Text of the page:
The average photographer may have a laptop or desktop computer which is then backed up to an external hard drive usually within the same working space. This is a common mistake photographers make because not only can your hardware be easily stolen, it could technically fail or in the event of fire or storms could be easily damaged.
But if you want to take the future security of your photography business seriously you need to also back up your photography to an external source that isn’t located in your house.
Therefore I recommend you use some kind of cloud based storage and for this there are many options available. Here is a list of the most well known services worth looking at:
- Crashplan – http://www.crashplan.com
- Dropbox – https://www.dropbox.com
- Sugarsync – https://www.sugarsync.com
- Mosaic – http://www.mosaicarchive.com
- Smugmug – http://www.smugmug.com
- Photoshelter – http://www.photoshelter.com
What If I Don’t Want To Do All The Extra Work Or Simply Can’t Afford Digital Asset Management For My Business?
Creating systems and process for your photography business will take time, but in the long term will saving you money. If you’re not prepared to invest time or money for that matter, you’re clearly going to be an inconsistent, ineffective photographer that doesn’t generate enough income to support a business. Therefore I suggest you focus on improving your business, instead of restricting it.
In this article you’ve learned what is digital asset management, why is it important to your photography business, what solutions are available to you and your business. Good luck!
Annabella, nice overview of D.A.M. I especially like Reason 3, Employee Outsourcing Mgmt. Once doesn’t come across that reason often when reading about digital asset management systems. Yet it can be huge benefit.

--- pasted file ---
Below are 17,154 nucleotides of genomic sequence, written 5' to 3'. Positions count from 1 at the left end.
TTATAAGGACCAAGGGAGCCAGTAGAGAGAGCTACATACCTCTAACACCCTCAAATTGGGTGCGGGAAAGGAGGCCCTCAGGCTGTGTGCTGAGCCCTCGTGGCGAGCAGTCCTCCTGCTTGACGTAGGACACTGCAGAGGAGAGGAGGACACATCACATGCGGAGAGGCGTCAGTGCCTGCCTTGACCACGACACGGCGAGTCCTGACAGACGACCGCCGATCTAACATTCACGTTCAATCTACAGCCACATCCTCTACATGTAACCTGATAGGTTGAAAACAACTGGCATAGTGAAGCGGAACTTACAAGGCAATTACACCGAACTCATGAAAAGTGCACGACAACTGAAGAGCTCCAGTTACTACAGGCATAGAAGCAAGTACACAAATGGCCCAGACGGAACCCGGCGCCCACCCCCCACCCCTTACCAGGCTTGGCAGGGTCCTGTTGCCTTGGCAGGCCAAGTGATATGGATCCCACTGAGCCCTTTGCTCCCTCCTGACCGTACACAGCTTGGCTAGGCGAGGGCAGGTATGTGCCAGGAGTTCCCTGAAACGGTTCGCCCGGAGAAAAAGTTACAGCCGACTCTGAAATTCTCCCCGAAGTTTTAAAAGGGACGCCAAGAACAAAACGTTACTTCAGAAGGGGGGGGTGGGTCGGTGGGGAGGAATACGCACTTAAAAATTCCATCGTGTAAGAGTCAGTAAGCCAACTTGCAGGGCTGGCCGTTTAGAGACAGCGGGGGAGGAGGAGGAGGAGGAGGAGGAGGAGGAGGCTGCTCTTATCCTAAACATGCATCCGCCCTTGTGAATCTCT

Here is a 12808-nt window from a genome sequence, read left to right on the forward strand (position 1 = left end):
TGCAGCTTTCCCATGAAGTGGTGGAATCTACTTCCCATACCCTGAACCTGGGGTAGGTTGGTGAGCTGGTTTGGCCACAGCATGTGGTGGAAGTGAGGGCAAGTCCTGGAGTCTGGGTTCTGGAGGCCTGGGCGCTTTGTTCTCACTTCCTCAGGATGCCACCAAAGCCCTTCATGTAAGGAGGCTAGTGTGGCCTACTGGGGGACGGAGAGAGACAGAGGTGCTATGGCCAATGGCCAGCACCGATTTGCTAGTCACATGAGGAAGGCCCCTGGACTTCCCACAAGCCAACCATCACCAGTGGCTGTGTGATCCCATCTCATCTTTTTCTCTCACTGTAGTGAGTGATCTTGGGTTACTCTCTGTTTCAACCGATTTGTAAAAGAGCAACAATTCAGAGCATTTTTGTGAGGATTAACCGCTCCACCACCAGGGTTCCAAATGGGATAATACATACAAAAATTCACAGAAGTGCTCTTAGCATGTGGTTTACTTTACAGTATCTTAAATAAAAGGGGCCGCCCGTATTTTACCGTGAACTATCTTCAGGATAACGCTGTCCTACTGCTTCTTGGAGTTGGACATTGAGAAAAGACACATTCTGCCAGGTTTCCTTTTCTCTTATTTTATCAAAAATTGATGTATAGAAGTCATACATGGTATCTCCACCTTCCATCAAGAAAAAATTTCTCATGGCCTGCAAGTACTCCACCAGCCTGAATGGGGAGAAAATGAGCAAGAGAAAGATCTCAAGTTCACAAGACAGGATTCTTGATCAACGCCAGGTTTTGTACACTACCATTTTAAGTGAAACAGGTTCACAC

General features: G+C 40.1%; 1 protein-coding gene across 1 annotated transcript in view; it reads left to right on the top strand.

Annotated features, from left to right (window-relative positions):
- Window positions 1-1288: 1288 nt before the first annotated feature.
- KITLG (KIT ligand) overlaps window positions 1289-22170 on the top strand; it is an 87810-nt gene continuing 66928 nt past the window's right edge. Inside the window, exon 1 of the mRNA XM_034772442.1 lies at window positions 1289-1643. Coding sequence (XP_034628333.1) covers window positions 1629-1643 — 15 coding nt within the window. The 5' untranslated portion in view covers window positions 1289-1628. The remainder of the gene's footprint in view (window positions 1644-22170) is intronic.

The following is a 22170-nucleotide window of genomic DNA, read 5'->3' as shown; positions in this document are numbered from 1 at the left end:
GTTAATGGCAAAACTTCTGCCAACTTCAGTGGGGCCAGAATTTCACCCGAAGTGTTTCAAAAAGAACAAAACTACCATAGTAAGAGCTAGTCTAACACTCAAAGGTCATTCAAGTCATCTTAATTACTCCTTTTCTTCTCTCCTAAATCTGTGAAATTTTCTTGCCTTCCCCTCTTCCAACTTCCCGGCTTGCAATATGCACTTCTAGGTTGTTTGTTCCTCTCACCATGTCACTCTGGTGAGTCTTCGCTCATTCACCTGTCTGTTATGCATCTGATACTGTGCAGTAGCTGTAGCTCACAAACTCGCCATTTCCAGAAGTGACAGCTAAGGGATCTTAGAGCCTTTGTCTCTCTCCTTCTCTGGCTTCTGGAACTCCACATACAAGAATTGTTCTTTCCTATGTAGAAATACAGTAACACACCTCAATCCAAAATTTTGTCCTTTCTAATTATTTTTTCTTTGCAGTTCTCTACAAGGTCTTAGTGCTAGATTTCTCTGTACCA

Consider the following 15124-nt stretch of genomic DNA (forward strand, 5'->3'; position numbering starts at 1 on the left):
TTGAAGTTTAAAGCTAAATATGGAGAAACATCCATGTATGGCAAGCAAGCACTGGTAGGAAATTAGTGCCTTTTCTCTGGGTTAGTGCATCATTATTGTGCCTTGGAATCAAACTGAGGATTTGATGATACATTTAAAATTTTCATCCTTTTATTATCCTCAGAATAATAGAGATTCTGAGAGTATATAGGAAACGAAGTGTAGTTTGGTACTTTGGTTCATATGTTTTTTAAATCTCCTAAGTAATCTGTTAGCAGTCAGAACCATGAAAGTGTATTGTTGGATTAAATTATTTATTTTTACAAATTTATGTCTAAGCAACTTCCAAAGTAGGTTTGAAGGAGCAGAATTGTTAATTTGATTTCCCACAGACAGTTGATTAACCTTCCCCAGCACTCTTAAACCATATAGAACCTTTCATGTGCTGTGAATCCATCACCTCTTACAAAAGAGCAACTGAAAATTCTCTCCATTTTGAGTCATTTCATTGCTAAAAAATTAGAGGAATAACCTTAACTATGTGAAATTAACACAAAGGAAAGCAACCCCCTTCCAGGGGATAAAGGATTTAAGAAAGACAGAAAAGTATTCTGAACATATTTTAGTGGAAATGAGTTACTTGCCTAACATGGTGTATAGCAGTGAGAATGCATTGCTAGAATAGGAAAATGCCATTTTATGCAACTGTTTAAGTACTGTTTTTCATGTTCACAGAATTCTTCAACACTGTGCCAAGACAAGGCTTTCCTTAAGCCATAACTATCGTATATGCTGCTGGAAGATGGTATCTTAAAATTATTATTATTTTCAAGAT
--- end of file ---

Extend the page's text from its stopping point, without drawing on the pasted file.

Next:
I know that organizations from small photographer businesses to government agencies and non-profit businesses outsource portions of image management. Often it’s just to do tagging of images. Sometimes it’s about categorizing them, or grouping related images.
One reason clients of DBGallery, the DAM system for which I am product manager, love it is because it provides the ability to open the asset collection to outsiders, be they volunteers, work-term students, or outsourcing companies. It allows restrictions of which folders and collections they have access to, and even what they can do there. Once they’re finished their work, it’s sometimes configured with a status of Ready to Publish, at which point the internal manager moves them to published folders. Opening a image/asset collection can be a huge benefit of having the collection available in the cloud and shouldn’t be quickly discarded.
Thank you Glenn for your helpful comment, I really appreciate it 🙂
I wish Google Photos had more features and could opperate as a Digital Asset Management app.
At the moment it’s so close, but can’t be used easily at an Enterprise level. Eg. Folder structure, tags etc.
What would you suggest for a company with 100,000 photos?
Thank you for your comment Alex, I would probably recommend “Phase One Media Pro” or something similar to manage large photo libraries.